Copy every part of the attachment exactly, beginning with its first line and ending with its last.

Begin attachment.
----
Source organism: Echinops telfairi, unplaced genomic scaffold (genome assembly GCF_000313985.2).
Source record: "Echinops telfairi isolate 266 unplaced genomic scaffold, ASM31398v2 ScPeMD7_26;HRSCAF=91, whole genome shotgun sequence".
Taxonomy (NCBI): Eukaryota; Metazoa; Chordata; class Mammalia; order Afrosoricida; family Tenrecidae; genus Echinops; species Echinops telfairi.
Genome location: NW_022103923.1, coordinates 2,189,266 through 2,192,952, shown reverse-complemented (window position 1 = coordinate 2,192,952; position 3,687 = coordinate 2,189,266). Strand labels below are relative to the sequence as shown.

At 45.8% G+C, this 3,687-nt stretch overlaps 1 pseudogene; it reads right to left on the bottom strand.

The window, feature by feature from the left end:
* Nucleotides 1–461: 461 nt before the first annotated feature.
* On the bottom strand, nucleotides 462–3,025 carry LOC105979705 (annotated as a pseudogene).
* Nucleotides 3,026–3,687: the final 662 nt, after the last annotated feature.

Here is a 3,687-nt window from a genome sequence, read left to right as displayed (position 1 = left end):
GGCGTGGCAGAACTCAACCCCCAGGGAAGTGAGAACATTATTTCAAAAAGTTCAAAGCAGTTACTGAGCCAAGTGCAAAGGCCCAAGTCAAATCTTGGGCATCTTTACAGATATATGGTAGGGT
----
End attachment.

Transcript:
Source organism: Echinops telfairi, unplaced genomic scaffold (genome assembly GCF_000313985.2).
Source record: "Echinops telfairi isolate 266 unplaced genomic scaffold, ASM31398v2 ScPeMD7_26;HRSCAF=91, whole genome shotgun sequence".
Taxonomy (NCBI): Eukaryota; Metazoa; Chordata; class Mammalia; order Afrosoricida; family Tenrecidae; genus Echinops; species Echinops telfairi.
Genome location: NW_022103923.1, coordinates 2,189,266 through 2,192,952, shown reverse-complemented (window position 1 = coordinate 2,192,952; position 3,687 = coordinate 2,189,266). Strand labels below are relative to the sequence as shown.

At 45.8% G+C, this 3,687-nt stretch overlaps 1 pseudogene; it reads right to left on the bottom strand.

The window, feature by feature from the left end:
* Nucleotides 1–461: 461 nt before the first annotated feature.
* On the bottom strand, nucleotides 462–3,025 carry LOC105979705 (annotated as a pseudogene).
* Nucleotides 3,026–3,687: the final 662 nt, after the last annotated feature.

Here is a 3,687-nt window from a genome sequence, read left to right as displayed (position 1 = left end):
GGCGTGGCAGAACTCAACCCCCAGGGAAGTGAGAACATTATTTCAAAAAGTTCAAAGCAGTTACTGAGCCAAGTGCAAAGGCCCAAGTCAAATCTTGGGCATCTTTACAGATATATGGTAGGGT